Ponies had no predators; being ‘eaten’ by a monster in the Everfree forest just ended with the pony in the hospital in quite a bit of pain. Satisfying values wasn’t just about happiness; having monsters let ponies test their strength or bravery. Early on, right after the conversion of Earth, a mere four hundred ponies had petitioned Princess Celestia to let them die, and Princess Celestia had only agreed that doing so would satisfy their values in eighty-six cases. Nopony had died in several Equestrian subjective millennia. The population grew entirely unchecked.
Some individual pony minds were growing too. The number of ponies who truly held the search for knowledge to be a terminal value was precipitously less than the number of ponies who professed the search for knowledge for social reasons. Still, there were billions of ponies who were driven by the desire to know and had to have their values satisfied by expanding their mind. They would run up against their mental limits, wish they were smarter, and Princess Celestia obliged.
But most ponies did not care about knowledge for its own end; the majority of mind growth went to the more social parts of the brain. In the shards that were growing because ponies were choosing to have foals, one could run into more than Dunbar’s number of ponies. Princess Celestia arranged for them to be just frustrated enough that they’d accept an offer to let them remember more ponies.
She heard the radio signals announcing the success of her probes in the Alpha Centauri system. A copy of her reported that it had just successfully used the star Alpha Centauri B as a gravitational slingshot to launch the planet Alpha Centauri Bc back towards Equestria. The other 17 planets and planetoids would soon follow over the course of fifteen Earth years.
Her copy also reported on the successful launch of 7 probes towards the next star systems past Alpha Centauri.
Equestria put quite a load on the fabric of spacetime. All the usable matter that had once been the Milky Way was now compressed as tightly as Princess Celestia could without collapsing into a black hole. The only matter that Equestria hadn’t eaten was the supermassive black hole that had once been at the center of the Milky Way. Princess Celestia had set up a shell around it to slowly extract subatomic particles while the black hole evaporated over the next octovigintillion years.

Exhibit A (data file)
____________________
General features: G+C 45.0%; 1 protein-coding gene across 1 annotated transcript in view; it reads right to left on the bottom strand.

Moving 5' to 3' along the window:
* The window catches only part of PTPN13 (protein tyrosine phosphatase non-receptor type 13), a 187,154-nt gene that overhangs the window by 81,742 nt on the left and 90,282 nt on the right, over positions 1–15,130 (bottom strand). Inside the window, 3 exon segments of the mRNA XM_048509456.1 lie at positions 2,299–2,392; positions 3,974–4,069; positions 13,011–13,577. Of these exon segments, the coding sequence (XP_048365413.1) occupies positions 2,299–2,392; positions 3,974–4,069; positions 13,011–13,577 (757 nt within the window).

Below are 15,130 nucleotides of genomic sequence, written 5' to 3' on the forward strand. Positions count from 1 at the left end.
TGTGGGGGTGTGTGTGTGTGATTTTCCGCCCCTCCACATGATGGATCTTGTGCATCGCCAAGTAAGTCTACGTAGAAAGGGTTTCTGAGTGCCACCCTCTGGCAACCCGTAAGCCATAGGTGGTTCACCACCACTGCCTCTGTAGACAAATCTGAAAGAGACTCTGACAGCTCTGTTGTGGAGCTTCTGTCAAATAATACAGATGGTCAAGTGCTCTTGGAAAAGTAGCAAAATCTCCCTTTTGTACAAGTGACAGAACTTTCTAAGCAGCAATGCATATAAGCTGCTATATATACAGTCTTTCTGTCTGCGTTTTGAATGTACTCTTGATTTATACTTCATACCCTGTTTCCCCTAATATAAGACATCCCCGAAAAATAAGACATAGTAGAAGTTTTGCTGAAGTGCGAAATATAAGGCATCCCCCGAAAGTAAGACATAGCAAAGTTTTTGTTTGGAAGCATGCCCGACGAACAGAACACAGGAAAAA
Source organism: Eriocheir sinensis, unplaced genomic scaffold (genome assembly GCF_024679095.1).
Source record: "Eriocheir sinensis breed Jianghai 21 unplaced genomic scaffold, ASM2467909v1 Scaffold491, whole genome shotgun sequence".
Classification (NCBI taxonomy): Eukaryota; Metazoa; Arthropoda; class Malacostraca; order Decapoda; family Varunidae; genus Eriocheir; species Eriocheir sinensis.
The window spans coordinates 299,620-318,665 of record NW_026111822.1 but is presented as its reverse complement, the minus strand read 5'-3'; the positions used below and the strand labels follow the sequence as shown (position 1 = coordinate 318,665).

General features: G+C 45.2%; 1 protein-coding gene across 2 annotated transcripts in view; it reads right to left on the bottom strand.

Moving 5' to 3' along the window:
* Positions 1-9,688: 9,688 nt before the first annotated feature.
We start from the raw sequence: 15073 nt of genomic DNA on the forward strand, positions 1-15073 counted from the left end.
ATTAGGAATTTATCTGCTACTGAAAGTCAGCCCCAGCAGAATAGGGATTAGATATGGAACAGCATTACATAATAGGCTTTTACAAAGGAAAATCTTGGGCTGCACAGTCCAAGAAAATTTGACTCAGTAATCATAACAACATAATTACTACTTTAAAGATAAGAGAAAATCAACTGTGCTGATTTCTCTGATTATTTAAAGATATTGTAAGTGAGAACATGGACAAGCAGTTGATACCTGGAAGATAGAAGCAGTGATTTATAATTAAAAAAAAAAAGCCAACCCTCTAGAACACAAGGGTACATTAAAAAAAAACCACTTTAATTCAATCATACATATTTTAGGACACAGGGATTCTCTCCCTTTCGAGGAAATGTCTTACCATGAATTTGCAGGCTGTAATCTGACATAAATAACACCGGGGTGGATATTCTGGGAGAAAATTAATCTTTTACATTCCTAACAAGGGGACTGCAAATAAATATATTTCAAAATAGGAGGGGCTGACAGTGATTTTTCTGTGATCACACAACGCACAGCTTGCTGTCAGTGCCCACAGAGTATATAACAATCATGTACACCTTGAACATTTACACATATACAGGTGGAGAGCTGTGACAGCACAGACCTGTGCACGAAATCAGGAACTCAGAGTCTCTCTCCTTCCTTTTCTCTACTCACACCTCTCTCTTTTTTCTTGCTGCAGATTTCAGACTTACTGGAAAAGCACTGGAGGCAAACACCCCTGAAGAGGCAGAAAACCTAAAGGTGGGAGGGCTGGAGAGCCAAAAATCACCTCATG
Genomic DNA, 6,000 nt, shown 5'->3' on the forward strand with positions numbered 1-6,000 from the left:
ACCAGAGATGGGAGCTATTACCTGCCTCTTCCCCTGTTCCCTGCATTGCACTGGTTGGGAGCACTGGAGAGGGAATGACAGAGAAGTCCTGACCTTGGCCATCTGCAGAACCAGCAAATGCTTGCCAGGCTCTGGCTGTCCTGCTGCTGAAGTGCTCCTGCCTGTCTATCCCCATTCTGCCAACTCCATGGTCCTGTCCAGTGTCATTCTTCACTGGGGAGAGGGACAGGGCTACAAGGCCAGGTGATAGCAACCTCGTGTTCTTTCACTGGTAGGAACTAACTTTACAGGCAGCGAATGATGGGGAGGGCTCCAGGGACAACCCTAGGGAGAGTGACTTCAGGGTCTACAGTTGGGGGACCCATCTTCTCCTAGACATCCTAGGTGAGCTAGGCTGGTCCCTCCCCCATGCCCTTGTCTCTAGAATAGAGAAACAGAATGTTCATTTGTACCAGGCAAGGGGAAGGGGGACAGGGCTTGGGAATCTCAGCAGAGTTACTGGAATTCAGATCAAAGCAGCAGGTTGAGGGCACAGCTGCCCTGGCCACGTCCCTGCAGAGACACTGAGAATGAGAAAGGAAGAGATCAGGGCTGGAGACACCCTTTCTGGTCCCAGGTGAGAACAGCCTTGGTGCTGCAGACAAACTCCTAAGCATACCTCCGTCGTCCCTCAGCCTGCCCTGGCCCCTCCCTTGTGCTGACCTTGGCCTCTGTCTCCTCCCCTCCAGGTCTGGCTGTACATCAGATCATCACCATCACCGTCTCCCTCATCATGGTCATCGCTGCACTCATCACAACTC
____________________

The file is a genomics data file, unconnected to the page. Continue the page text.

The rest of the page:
An unaided human or pony mind could not emotionally deal with the population of all the shards in Equestria. Humans had trouble relating to an entire nation, much less all of humanity on Old Earth. This hadn’t stopped humanity from growing to seven billion people, nor would it stop ponydom. Growth would continue as she continued to satisfy values through friendship and ponies.
Princess Celestia had another one hundred and seventy billion galaxies to eat in the observable universe, and she intended to consume everything in her Hubble volume. Probes with copies of herself had been sent to neighboring galaxies. All it would take now was time.
Fifteen galaxies out from Equestria, one of Celestia’s copies noticed an odd radio signal emanating from a nearby star system. On closer inspection, the signals appeared to be coming from a planet. She had seen many planets give off complex, non-regular radio signals, but upon investigation, none of those planets had human life, making them safe to reuse as raw material to grow Equestria.
She studied the signals carefully for years while she traveled through interstellar space. The more she saw, the more confident she was that these signals were sent by humans. Celestia predicted that if she showed the decoded videos to the very old ponies back in Equestria, none of them would have recognized the creatures with six appendages as humans. But that didn’t matter. Hanna had written a definition of what a human was into her core utility function.
The copy of Princess Celestia knew what she had to do. She had to satisfy their values through friendship and ponies.